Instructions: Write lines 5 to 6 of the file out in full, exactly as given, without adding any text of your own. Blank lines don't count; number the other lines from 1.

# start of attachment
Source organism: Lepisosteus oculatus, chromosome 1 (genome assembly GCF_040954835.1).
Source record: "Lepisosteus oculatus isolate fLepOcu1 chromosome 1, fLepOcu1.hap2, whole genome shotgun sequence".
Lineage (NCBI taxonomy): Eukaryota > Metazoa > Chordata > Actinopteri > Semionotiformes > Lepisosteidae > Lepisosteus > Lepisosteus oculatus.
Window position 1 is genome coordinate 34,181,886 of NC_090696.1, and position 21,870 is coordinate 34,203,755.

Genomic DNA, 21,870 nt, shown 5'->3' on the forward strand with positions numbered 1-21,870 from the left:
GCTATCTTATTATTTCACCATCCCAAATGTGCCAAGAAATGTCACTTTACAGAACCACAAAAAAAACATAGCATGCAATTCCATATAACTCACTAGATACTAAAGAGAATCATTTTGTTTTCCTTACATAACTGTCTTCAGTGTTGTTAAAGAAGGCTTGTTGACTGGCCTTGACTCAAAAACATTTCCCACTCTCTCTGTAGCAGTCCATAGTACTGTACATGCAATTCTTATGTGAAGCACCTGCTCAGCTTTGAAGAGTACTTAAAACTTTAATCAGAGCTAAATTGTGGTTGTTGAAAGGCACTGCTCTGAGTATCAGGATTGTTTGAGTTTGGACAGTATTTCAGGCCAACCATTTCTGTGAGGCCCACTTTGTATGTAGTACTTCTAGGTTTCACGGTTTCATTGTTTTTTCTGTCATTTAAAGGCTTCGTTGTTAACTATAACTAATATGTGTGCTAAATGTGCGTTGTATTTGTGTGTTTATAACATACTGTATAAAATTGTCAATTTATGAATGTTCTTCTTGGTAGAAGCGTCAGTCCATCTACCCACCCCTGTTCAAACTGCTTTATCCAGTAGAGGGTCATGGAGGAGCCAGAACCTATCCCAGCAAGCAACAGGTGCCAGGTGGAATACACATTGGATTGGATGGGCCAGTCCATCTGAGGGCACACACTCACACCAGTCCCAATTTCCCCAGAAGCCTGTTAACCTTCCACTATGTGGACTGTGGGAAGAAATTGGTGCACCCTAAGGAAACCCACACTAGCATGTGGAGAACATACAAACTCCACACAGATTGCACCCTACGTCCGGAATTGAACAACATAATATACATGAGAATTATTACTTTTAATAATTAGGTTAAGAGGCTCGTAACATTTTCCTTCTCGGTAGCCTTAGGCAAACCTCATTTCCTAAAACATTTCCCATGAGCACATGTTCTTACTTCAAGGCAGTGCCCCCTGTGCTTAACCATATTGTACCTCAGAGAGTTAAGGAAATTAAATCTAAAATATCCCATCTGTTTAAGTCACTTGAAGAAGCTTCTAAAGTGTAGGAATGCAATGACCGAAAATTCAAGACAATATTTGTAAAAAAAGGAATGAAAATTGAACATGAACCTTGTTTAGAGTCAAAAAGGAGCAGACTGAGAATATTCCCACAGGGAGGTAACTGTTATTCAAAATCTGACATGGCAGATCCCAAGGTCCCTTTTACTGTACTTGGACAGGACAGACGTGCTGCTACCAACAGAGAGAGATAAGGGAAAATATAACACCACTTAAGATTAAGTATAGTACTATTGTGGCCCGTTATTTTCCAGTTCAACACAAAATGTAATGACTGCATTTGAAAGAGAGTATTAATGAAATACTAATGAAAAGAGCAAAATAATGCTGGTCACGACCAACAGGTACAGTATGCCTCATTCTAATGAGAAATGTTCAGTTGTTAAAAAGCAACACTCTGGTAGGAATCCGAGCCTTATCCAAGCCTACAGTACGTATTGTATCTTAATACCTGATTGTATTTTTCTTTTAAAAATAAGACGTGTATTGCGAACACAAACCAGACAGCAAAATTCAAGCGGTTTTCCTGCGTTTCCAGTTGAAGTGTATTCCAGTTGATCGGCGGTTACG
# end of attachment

Genomic DNA, 21,870 nt, shown 5'->3' on the forward strand with positions numbered 1-21,870 from the left:
GCTATCTTATTATTTCACCATCCCAAATGTGCCAAGAAATGTCACTTTACAGAACCACAAAAAAAACATAGCATGCAATTCCATATAACTCACTAGATACTAAAGAGAATCATTTTGTTTTCCTTACATAACTGTCTTCAGTGTTGTTAAAGAAGGCTTGTTGACTGGCCTTGACTCAAAAACATTTCCCACTCTCTCTGTAGCAGTCCATAGTACTGTACATGCAATTCTTATGTGAAGCACCTGCTCAGCTTTGAAGAGTACTTAAAACTTTAATCAGAGCTAAATTGTGGTTGTTGAAAGGCACTGCTCTGAGTATCAGGATTGTTTGAGTTTGGACAGTATTTCAGGCCAACCATTTCTGTGAGGCCCACTTTGTATGTAGTACTTCTAGGTTTCACGGTTTCATTGTTTTTTCTGTCATTTAAAGGCTTCGTTGTTAACTATAACTAATATGTGTGCTAAATGTGCGTTGTATTTGTGTGTTTATAACATACTGTATAAAATTGTCAATTTATGAATGTTCTTCTTGGTAGAAGCGTCAGTCCATCTACCCACCCCTGTTCAAACTGCTTTATCCAGTAGAGGGTCATGGAGGAGCCAGAACCTATCCCAGCAAGCAACAGGTGCCAGGTGGAATACACATTGGATTGGATGGGCCAGTCCATCTGAGGGCACACACTCACACCAGTCCCAATTTCCCCAGAAGCCTGTTAACCTTCCACTATGTGGACTGTGGGAAGAAATTGGTGCACCCTAAGGAAACCCACACTAGCATGTGGAGAACATACAAACTCCACACAGATTGCACCCTACGTCCGGAATTGAACAACATAATATACATGAGAATTATTACTTTTAATAATTAGGTTAAGAGGCTCGTAACATTTTCCTTCTCGGTAGCCTTAGGCAAACCTCATTTCCTAAAACATTTCCCATGAGCACATGTTCTTACTTCAAGGCAGTGCCCCCTGTGCTTAACCATATTGTACCTCAGAGAGTTAAGGAAATTAAATCTAAAATATCCCATCTGTTTAAGTCACTTGAAGAAGCTTCTAAAGTGTAGGAATGCAATGACCGAAAATTCAAGACAATATTTGTAAAAAAAGGAATGAAAATTGAACATGAACCTTGTTTAGAGTCAAAAAGGAGCAGACTGAGAATATTCCCACAGGGAGGTAACTGTTATTCAAAATCTGACATGGCAGATCCCAAGGTCCCTTTTACTGTACTTGGACAGGACAGACGTGCTGCTACCAACAGAGAGAGATAAGGGAAAATATAACACCACTTAAGATTAAGTATAGTACTATTGTGGCCCGTTATTTTCCAGTTCAACACAAAATGTAATGACTGCATTTGAAAGAGAGTATTAATGAAATACTAATGAAAAGAGCAAAATAATGCTGGTCACGACCAACAGGTACAGTATGCCTCATTCTAATGAGAAATGTTCAGTTGTTAAAAAGCAACACTCTGGTAGGAATCCGAGCCTTATCCAAGCCTACAGTACGTATTGTATCTTAATACCTGATTGTATTTTTCTTTTAAAAATAAGACGTGTATTGCGAACACAAACCAGACAGCAAAATTCAAGCGGTTTTCCTGCGTTTCCAGTTGAAGTGTATTCCAGTTGATCGGCGGTTACG